For convenience, however, the bottling line and extensive, atmosphere-controlled storage space with a capacity of one million bottles will now be centralised in the new facilities.
Beautifully located, near Fabrezan on the road to Fontcouverte, the future complex of Pierre Bories will be operational next December
“We produce 900,000 bottles across the estate, and additional 400,000 bottles for the negociant business. Also, for some labels such as Alta Sia, we have three vintages in stock. So basically, we need lots of room!” The project has not sacrificed aesthetics. The remarkable setting, on a hillock commanding panoramic views over the northern side of the Pinada, the village of Fabrezan and beautiful Notre-Dame de Consolation chapel with the Pyrenees in the backdrop, has been fully factored into the build. Eric Martin's semi-underground, minimalist building with its green roof terrace in the central part and large kitchen garden to the side, will blend into the landscape.
Nature for a guide
However ambitious, the project is only the first component of the “rocket”.
In the immediate aftermath, in 2020, the winery at Les Ollieux will be completely transformed. “We are going to recover some space and set up a new state-of-the-art winery with double-skin stainless steel tanks. In 2018, 2,000 hectolitres were already fermented without sulphur, using native ferments; ultimately, all the wines will be organic and natural. We need a nitrogen generator, a top-level cooling unit. As it is still presumptuous to sell very expensive wines in Languedoc, this level of investment is a challenge for small estates, even those that produce top quality wines. At Les Ollieux, we are continuing to make artisanal wines in 100-hectolitre tanks, but with capital reserves. With 160 hectares in total, we have reached the critical size that allows us to make these investments”.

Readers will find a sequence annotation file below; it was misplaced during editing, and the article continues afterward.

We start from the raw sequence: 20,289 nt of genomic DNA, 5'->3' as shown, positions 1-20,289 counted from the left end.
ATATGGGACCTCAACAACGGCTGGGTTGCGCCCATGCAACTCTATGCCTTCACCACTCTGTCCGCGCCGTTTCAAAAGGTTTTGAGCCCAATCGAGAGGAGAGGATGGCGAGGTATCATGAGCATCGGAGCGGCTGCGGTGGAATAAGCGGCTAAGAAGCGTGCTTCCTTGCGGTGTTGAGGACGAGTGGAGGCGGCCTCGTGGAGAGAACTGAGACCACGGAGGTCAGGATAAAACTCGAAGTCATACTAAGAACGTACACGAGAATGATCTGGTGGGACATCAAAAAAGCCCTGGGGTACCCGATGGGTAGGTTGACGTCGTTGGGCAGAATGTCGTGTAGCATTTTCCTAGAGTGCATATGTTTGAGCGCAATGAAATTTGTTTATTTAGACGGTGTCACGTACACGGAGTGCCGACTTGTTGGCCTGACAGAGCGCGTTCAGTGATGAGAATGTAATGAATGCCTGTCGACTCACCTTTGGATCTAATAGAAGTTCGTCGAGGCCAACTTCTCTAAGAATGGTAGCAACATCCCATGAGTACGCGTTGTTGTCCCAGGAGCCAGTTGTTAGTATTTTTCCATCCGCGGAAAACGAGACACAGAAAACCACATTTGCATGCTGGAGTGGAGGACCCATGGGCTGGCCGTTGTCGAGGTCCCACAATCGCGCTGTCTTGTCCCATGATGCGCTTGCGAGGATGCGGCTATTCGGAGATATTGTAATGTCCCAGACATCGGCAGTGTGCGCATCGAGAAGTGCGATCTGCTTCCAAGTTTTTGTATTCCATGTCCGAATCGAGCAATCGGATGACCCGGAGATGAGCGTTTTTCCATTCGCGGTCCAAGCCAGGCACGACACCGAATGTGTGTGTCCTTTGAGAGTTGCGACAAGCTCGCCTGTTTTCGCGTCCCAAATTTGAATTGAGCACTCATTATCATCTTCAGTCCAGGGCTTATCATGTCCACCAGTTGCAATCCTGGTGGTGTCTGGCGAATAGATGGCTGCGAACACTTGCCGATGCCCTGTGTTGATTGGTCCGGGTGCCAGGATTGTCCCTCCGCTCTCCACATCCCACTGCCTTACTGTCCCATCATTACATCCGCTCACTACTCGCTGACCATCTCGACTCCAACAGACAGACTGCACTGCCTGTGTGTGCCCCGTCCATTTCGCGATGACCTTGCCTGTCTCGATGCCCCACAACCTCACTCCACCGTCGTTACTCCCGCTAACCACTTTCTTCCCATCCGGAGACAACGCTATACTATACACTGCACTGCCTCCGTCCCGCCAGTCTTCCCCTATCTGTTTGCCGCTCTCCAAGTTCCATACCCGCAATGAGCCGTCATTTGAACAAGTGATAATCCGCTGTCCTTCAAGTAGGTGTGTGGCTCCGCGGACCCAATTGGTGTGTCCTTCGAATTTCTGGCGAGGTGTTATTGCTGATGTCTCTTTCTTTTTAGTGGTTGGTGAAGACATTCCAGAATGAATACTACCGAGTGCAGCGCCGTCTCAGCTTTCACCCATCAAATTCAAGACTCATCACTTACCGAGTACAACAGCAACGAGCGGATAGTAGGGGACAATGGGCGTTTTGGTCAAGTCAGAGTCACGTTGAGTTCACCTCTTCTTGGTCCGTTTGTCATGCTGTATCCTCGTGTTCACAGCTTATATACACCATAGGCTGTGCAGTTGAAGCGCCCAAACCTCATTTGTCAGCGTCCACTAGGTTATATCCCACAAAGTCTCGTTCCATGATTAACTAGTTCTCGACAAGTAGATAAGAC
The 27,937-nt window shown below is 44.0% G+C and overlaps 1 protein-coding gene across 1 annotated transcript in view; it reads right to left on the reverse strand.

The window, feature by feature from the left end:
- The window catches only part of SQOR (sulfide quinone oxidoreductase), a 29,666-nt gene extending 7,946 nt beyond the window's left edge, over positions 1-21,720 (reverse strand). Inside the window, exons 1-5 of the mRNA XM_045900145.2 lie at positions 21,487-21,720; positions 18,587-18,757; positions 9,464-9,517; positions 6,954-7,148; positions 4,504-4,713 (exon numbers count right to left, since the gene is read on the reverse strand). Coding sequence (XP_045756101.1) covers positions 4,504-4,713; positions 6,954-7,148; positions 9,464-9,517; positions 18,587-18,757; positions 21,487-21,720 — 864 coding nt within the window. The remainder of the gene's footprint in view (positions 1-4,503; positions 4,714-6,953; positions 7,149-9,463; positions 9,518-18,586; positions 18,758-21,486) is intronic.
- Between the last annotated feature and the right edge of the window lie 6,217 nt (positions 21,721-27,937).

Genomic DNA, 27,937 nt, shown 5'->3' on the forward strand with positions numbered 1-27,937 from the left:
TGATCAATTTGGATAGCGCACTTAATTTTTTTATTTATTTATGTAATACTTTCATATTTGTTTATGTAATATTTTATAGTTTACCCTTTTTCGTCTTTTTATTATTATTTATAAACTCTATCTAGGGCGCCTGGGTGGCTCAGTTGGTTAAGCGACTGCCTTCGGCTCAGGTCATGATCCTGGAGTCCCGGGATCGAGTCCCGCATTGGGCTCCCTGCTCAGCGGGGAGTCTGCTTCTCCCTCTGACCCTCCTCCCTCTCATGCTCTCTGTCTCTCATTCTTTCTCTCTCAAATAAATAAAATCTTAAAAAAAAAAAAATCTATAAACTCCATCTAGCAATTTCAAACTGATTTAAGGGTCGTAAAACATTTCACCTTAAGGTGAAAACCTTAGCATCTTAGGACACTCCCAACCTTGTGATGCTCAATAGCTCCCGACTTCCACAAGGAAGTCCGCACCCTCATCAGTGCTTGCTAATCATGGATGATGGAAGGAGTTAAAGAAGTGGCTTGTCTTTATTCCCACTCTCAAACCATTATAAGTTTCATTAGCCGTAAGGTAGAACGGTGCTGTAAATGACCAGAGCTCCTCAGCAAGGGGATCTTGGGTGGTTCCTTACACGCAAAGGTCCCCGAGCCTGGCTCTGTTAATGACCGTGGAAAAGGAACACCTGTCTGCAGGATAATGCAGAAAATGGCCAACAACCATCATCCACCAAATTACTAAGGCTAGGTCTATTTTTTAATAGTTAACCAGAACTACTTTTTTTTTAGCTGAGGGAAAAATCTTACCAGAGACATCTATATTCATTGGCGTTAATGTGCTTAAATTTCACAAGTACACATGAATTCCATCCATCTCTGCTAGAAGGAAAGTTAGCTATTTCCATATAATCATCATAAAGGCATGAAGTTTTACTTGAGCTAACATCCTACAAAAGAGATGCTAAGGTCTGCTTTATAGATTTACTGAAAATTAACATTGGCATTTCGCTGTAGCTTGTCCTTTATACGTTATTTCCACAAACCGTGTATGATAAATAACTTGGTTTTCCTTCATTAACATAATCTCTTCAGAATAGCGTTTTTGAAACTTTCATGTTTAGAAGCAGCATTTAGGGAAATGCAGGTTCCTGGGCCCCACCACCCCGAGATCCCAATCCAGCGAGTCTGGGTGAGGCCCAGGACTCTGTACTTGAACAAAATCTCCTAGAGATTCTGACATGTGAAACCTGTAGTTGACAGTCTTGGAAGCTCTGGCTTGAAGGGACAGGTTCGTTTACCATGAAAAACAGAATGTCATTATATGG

Since he took over management of Château de Caraguilhes in 2008, Etienne Besancenot has had to juggle with space for oak-aged wines. “The barrels are placed under the press, in alcoves and passageways. Our policy is to transfer the wine into casks early, which fortunately allows us to free up some space just before the harvest”, he explains. “This is the way it has worked for the last ten years, but it's not always very practical!” Etienne and Pierre Gabison, the French, Hong-Kong-based businessman who has owned the estate since 2005, agreed to prioritise the vineyards. With 95 hectares under vine, there was certainly no shortage of work to be done. “We quickly sought to comply with the requirements of AOC Corbières Boutenac regulations. The 70 hectares eligible for the appellation were a long way off complying with varietal range rules so we had to pull out all the stops to bring the vineyard up to speed. On one occasion, we planted 15 hectares in one year!” The time has come to focus on the winery. “Now we can have some fun! On a more serious note, to progress technically, the time had come to improve the practical, but also technical, conditions for maturation”. The next stage is now in the pipeline, much to the satisfaction of cellar master Emmanuelle Tant.
The process was thought through in conjunction with Narbonne architects Romain Passelac and François Roques.
On the sketches of Romain Passelac and François Roques, the minimalist entrance of the breeding cellar and the pyramid-shaped central space where will be housed the barrels.
It was decided that the maturation cellar would be set into the high wooded bank located at the back of the chateau. “We will be at one with the environment”, explains Etienne Besancenot. “Not only will the cellar be completely underground but, as an added bonus, this is a very cool place with a spring which will enable us to use natural air conditioning, in line with the organic principles we adhere to. We will even try to preserve the pretty pond at the foot of the woodland and, once the cellar has been buried, we will replant a small vineyard on stakes with trees further up the hill...”
In addition to functionality, particular attention has been paid to the aesthetics of the future building. Plans to build a high semi-spherical vault were too expensive and were shelved. Ultimately, the architects designed a concrete pyramid structure for the central area, with a thin rectangular skylight at the top. This 150 m2 space will house barrels intended for ageing the chateau's red wines, including two of its three AOC Corbières-Boutenac labels, Solus and Trou de l'Ermite. “Alcoholic fermentation for two-thirds of Solus is finished off in barrels in the liquid phase, which allows the oak tannins to be subsumed into the wine more quickly and to complete the first phase of ageing before winter”. Two, 30 m2 side rooms have been designed, one for white wines, the other for storage. Some space has also been set aside for egg-shaped tanks and amphorae for Echappée Belle, the third Boutenac label. Ground works are due to start in the summer, and building work is scheduled for early 2020.